Greg Doering, Kansas Farm Bureau
It’s easy to forget today that agriculture is the foundation of civilization. It’s the process that ended our ceaseless following of food and allowed us to settle into cities. What followed, over the past several millennia is the world we inhabit today. In short, farming and ranching are the essential drivers of the manufacturing- or service-based economy we all enjoy.
In the United States, where about 1 in 50 people grow the crops and livestock that end up on our dinner plates, it’s easy to overlook the importance of agriculture. Through our industriousness and separation of labor, we’ve made it easy for generations of citizens to imagine food only comes from the grocery store or the double-doors to a restaurant kitchen.
All of that’s true, but it’s also slightly misleading. Fewer than 2 percent of the US population is directly involved in growing the raw inputs—food, fuel, fiber—our nation consumes. But the crops and livestock they produce go on to support the jobs of nearly 1 in 3 Americans, illustrating just how long the road is from farm to fork.
It’s worth reading the full report at www.feedingtheeconomy.com, but here are the highlights: 43,464,211 jobs, $2.3 Trillion (capitalized for effect) in wages, $182.9 billion in exports and $7.4 trillion in total output.
While those numbers are impressive, they’re not exactly representative. After all, we’re talking about the wealthiest country in the world some 12,000 years after humans first began bending the will of nature to their own ends by domesticating plants and animals.
But it wasn’t until within the last century that we as species went from accidental agriculturalists to the purposeful planners we are today. Norman Borlaug proved it was possible to dramatically increase crop yields by switching from low-yield crops to high-yield varieties, which had a two-fold effect on the world’s economy.
First, increasing the productivity of land meant farmers had more money to invest in labor-saving machinery further boosting their efficiency. Second, while machines did indeed replace many farm workers, the displaced workers were able to find higher-paying manufacturing or service jobs in towns or cities.
In a University of Chicago paper, authors Gollin, Hansen and Wingender, speculate that without this transformation, the gross domestic product in the developing world would be half its current level. Or, more realistically, if these advances had simply been delayed by a decade, the world would have missed out on about $83 Trillion (again, capitalized for effect) in benefits from the increased nutrition unleashed by Boulaug and his disciples.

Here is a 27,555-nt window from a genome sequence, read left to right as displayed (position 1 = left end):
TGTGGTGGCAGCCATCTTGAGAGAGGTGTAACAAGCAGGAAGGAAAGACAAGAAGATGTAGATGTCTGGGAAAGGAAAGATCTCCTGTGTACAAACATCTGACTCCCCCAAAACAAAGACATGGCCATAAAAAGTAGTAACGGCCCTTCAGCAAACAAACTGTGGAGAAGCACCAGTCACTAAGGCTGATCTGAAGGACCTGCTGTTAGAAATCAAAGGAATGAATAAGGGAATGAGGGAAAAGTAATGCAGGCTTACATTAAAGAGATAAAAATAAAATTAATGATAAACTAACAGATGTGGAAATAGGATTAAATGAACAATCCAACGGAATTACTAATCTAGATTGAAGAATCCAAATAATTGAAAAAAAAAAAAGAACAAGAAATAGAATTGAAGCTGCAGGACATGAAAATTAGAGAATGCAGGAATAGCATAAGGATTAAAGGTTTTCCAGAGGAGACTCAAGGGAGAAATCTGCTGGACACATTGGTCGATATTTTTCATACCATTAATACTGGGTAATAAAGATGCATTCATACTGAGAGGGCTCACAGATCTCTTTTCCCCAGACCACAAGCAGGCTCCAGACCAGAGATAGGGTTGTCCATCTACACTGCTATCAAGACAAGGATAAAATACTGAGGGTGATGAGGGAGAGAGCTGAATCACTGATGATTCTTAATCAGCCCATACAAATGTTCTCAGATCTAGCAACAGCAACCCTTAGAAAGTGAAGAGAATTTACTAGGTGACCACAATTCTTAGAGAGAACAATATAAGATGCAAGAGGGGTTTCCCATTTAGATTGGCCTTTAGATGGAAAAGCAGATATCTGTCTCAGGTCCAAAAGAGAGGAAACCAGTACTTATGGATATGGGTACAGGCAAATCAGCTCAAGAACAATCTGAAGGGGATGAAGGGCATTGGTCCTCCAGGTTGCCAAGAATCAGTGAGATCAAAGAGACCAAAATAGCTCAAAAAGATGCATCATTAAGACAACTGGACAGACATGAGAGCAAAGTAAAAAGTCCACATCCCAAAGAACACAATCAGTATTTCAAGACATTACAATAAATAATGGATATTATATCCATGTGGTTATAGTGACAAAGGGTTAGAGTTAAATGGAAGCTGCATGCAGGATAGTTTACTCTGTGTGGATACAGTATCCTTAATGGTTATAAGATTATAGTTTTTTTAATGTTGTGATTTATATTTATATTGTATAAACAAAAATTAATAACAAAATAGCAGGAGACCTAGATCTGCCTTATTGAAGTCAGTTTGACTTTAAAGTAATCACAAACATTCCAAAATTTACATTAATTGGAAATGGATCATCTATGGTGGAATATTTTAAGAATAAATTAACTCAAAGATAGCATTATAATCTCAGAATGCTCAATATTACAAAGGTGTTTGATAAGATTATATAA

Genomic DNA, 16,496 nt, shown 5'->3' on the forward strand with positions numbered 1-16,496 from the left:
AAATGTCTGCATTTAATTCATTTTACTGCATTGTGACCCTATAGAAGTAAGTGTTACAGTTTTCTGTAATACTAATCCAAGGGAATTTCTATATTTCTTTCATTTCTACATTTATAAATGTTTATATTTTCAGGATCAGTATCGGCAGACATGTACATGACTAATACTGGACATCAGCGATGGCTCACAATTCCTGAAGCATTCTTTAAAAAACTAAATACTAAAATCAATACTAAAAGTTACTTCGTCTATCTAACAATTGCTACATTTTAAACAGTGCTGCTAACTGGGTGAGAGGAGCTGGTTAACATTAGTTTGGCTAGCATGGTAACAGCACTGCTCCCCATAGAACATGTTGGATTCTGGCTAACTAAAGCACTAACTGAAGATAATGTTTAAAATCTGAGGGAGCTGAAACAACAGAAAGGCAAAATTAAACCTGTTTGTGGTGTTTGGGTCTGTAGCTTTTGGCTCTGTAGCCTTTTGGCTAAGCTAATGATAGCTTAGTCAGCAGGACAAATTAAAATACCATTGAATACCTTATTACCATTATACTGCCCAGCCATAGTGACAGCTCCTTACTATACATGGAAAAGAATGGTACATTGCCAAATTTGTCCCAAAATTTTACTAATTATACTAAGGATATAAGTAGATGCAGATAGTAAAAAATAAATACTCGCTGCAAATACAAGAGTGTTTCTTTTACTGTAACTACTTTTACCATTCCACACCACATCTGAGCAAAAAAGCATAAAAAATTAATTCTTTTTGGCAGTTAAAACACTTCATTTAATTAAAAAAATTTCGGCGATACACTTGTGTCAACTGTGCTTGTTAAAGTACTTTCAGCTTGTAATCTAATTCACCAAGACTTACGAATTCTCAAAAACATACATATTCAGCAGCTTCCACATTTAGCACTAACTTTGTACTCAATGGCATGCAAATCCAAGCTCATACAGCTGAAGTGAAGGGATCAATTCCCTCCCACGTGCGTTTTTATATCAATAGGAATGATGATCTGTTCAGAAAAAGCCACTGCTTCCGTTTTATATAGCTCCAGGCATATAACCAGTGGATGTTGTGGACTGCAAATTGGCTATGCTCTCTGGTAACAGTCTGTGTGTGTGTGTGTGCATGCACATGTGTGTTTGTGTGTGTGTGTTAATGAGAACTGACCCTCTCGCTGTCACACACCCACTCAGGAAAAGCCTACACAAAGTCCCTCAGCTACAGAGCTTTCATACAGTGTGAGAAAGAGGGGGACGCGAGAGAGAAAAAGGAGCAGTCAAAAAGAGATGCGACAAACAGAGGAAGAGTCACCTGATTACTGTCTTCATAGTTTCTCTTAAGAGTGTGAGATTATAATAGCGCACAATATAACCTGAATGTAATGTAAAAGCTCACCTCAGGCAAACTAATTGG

To shed even more light on this miraculous achievement that has enriched the lives of everyone today is that agriculture is no longer an extractive industry. Even after the discovery and widespread use of high-yield crops and synthetic fertilizer, agriculture still needed more land to grow the food necessary to nourish a growing population.
As the folks at ourworldindata.org put it, humans cleared one-third of the world’s forests and nearly two-thirds of the grasslands since the end of the last ice age all to sustain our species through agriculture since the only way to expand production was through cultivating wildlands.
With the tools provided by modern science and industry, however, that’s no longer the case. In fact, the world has passed “peak agricultural land,” a recent article declared. What that means is farmers and ranchers are producing more food than ever while at the same time reducing the number of acres devoted to that task.
In essence, it’s not just everyday people like you and me who are more divorced from how our food is raised. Earth itself is becoming increasingly separated from production agriculture because the riches of production agriculture are being realized in both dollars and the land left unspoiled.